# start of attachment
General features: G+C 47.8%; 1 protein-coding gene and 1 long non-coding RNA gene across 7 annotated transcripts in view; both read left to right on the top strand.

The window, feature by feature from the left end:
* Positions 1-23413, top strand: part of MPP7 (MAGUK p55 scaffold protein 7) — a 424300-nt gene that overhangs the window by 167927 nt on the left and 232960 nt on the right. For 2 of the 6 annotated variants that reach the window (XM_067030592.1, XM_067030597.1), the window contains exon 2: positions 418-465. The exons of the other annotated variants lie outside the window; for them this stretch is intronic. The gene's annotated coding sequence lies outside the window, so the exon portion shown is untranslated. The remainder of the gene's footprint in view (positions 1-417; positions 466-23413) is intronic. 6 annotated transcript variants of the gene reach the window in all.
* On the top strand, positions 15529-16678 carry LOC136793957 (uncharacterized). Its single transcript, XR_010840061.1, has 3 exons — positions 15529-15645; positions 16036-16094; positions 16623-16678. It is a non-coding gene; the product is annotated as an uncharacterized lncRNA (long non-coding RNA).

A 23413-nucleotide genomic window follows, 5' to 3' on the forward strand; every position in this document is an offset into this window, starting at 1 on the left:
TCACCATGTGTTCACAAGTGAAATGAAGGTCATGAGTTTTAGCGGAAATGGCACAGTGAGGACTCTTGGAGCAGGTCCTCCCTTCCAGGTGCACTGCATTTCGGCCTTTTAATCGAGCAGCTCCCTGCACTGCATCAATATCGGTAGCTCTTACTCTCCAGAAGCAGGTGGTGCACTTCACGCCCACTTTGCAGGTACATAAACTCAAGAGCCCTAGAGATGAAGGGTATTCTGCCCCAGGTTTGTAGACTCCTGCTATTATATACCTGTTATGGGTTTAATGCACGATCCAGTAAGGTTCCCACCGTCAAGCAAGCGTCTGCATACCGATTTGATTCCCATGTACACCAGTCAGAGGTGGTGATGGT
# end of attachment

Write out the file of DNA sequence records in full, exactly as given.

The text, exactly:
General features: G+C 47.8%; 1 protein-coding gene and 1 long non-coding RNA gene across 7 annotated transcripts in view; both read left to right on the top strand.

The window, feature by feature from the left end:
* Positions 1-23413, top strand: part of MPP7 (MAGUK p55 scaffold protein 7) — a 424300-nt gene that overhangs the window by 167927 nt on the left and 232960 nt on the right. For 2 of the 6 annotated variants that reach the window (XM_067030592.1, XM_067030597.1), the window contains exon 2: positions 418-465. The exons of the other annotated variants lie outside the window; for them this stretch is intronic. The gene's annotated coding sequence lies outside the window, so the exon portion shown is untranslated. The remainder of the gene's footprint in view (positions 1-417; positions 466-23413) is intronic. 6 annotated transcript variants of the gene reach the window in all.
* On the top strand, positions 15529-16678 carry LOC136793957 (uncharacterized). Its single transcript, XR_010840061.1, has 3 exons — positions 15529-15645; positions 16036-16094; positions 16623-16678. It is a non-coding gene; the product is annotated as an uncharacterized lncRNA (long non-coding RNA).

A 23413-nucleotide genomic window follows, 5' to 3' on the forward strand; every position in this document is an offset into this window, starting at 1 on the left:
TCACCATGTGTTCACAAGTGAAATGAAGGTCATGAGTTTTAGCGGAAATGGCACAGTGAGGACTCTTGGAGCAGGTCCTCCCTTCCAGGTGCACTGCATTTCGGCCTTTTAATCGAGCAGCTCCCTGCACTGCATCAATATCGGTAGCTCTTACTCTCCAGAAGCAGGTGGTGCACTTCACGCCCACTTTGCAGGTACATAAACTCAAGAGCCCTAGAGATGAAGGGTATTCTGCCCCAGGTTTGTAGACTCCTGCTATTATATACCTGTTATGGGTTTAATGCACGATCCAGTAAGGTTCCCACCGTCAAGCAAGCGTCTGCATACCGATTTGATTCCCATGTACACCAGTCAGAGGTGGTGATGGT